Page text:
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The Posture Guide:

BETTER POSTURE FOR BETTER HEALTH

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WHAT IS GOOD POSTURE?

Posture is the position in which you hold your body upright against gravity while standing, sitting or lying down. Good posture involves training your body to stand, walk, sit and lie in positions where the least strain is placed on supporting muscles and ligaments during movement or weight-bearing activities. Maintaining good posture involves training your body to move and function where the least strain is placed on the body. Good posture improves the physiologic function of your body, while improving your appearance. To maintain proper posture, you need to have adequate muscle flexibility and strength, normal joint motion in the spine and other body regions, as well as efficient postural muscles that are balanced on both sides of the spine. In addition, you must recognize your postural habits at home and in the workplace and work to correct them, if necessary. Your posture has a positive or negative influence on the daily activities that you do. Good posture demonstrates confidence, balance, pain free movement and enhanced physiologic function of your body. Whereas poor posture causes additional stress to the body, spinal degeneration, and diffuse pain. Simply correcting your posture can enhance the quality of your life and overall health. Good posture promotes movement efficiency and endurance and contributes to an overall feeling of wellbeing. The return on investment for better posture will be astounding in later years. We simply cannot afford to neglect our postural needs, especially when so much of our ability to function is riding on the quality of our postural alignment. posture

A HEALTHY BACK HAS THREE NATURAL CURVES:

spineAn inward or forward curve at the neck (cervical curve) An outward or backward curve at the upper back (thoracic curve) An inward curve at the lower back (lumbar curve) Good posture helps maintain these natural curves, while poor posture does the opposite – which can stress or pull muscles and cause pain.

THE ANATOMY OF GOOD POSTURE:

Your Spine: Good posture actually means keeping the three curves of your spine in balanced alignment. Misalignments of the vertebrae, or spinal subluxations, cause postural abnormalities. Your Muscles. Strong and flexible muscles also are essential to good posture. Abdominal, hip, and leg muscles that are weak and inflexible cannot 4 support your back’s natural curves. Your Joints. Hip, knee, and ankle joints balance your back’s natural curves when you move, making it possible to maintain good posture in any position.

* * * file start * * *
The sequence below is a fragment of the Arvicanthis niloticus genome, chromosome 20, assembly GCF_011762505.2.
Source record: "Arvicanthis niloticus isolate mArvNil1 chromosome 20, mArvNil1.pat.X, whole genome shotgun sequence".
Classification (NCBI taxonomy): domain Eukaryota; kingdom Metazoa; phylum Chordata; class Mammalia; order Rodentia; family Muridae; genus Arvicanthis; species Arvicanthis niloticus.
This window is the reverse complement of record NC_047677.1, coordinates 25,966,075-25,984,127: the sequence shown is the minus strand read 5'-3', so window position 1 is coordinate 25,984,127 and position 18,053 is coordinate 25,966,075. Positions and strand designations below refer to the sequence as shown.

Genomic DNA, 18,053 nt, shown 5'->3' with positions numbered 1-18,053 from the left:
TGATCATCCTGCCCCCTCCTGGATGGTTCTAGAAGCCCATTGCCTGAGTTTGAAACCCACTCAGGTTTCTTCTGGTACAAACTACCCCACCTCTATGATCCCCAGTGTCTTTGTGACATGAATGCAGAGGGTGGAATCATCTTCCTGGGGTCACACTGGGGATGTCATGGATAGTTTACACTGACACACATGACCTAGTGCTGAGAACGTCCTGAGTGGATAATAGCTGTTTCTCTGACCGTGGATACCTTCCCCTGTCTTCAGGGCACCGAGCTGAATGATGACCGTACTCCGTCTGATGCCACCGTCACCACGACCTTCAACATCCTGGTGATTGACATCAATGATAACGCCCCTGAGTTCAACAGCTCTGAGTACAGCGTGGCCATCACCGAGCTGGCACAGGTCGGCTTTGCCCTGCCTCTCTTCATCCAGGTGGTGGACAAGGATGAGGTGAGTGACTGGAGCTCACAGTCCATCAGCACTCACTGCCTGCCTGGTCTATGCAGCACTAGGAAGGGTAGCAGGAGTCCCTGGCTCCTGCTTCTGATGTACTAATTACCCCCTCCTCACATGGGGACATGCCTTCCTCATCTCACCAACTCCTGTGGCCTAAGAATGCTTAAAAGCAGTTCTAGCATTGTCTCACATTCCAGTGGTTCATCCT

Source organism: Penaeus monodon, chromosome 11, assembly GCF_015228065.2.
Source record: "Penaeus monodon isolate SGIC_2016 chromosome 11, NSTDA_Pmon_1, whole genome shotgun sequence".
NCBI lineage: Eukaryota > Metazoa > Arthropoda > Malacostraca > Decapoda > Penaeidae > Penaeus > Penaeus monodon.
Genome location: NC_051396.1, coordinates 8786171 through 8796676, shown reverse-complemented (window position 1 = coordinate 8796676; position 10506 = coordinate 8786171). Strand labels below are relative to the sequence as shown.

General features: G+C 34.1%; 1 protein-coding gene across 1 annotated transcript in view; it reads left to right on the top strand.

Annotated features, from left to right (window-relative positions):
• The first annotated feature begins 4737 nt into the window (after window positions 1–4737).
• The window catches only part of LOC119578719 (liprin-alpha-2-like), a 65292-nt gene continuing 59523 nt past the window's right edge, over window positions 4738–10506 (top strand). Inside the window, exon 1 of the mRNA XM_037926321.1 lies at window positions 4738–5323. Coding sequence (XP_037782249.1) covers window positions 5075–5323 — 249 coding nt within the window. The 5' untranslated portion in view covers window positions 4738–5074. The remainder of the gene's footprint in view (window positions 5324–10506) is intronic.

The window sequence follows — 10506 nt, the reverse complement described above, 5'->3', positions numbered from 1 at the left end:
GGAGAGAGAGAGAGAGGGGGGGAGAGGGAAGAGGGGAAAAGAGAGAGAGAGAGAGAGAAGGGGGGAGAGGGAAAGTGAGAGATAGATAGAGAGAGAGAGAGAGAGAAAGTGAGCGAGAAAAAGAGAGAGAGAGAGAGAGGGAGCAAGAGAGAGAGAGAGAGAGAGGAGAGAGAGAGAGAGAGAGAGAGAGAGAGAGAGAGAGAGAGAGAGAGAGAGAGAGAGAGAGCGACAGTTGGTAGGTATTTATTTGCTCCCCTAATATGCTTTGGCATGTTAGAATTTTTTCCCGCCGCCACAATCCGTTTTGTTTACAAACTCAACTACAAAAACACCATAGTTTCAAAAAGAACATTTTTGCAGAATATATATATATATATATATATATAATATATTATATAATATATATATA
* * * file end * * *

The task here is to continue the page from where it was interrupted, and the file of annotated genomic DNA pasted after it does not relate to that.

PROPER POSTURE IS A KEY COMPONENT TO OPTIMAL HEALTH AND WELLNESS POSTURE?

Perhaps the most important benefit of good posture is that it improves function of the internal organs. When the body is in a slouched forward position (head and shoulders rolled forward), our rib cage is actually pushing down on our internal organs. Common short-term effects are muscular soreness, neck pain, and headaches. Long- term effects include: decreased respiratory capacity, digestive problems, and migraines. If postural imbalances go uncorrected, further consequences may occur throughout the body, such as: spinal degeneration, muscle soreness, and arthritic joints. walking

THE BENEFITS OF PROPER POSTURE

  • Keeps bones and joints in the correct alignment so that muscles are being used properly and efficiently.
  • Helps decrease the abnormal wearing of joint surfaces that could result in arthritis.
  • Decreases the stress on the ligaments holding the joints of the spine together.
  • Optimizes breathing and circulation
  • Prevents the spine from becoming fixed in abnormal positions (for example an abnormal lateral curvature, or scoliosis).
  • Prevents fatigue because muscles are being used more efficiently, allowing the body to use less energy.
  • Improves organ function. American Posture Institute Page 3 ┬áPrevents strain or overuse problems.
  • Prevents backache, neck pain, and diffuse muscular pain.
  • Contributes to a good appearance.

CONSEQUENCES OF POOR POSTURE

Good posture is also good prevention. Poor posture can lead to excessive strain on our postural muscles and may even cause them to relax, when held in certain positions for long periods of time. For example, you can typically see this in people who bend forward at the waist for a prolonged time in the workplace. Their postural muscles are more prone to injury and back pain. Several factors contribute to poor posture-most commonly, stress, obesity, pregnancy, weak postural muscles, abnormally tight muscles, and high-heeled shoes. In addition, decreased flexibility, a poor work environment, incorrect working posture, and unhealthy sitting and standing habits can also contribute to poor body positioning.

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POSTURE BY DESIGN, NOT CIRCUMSTANCE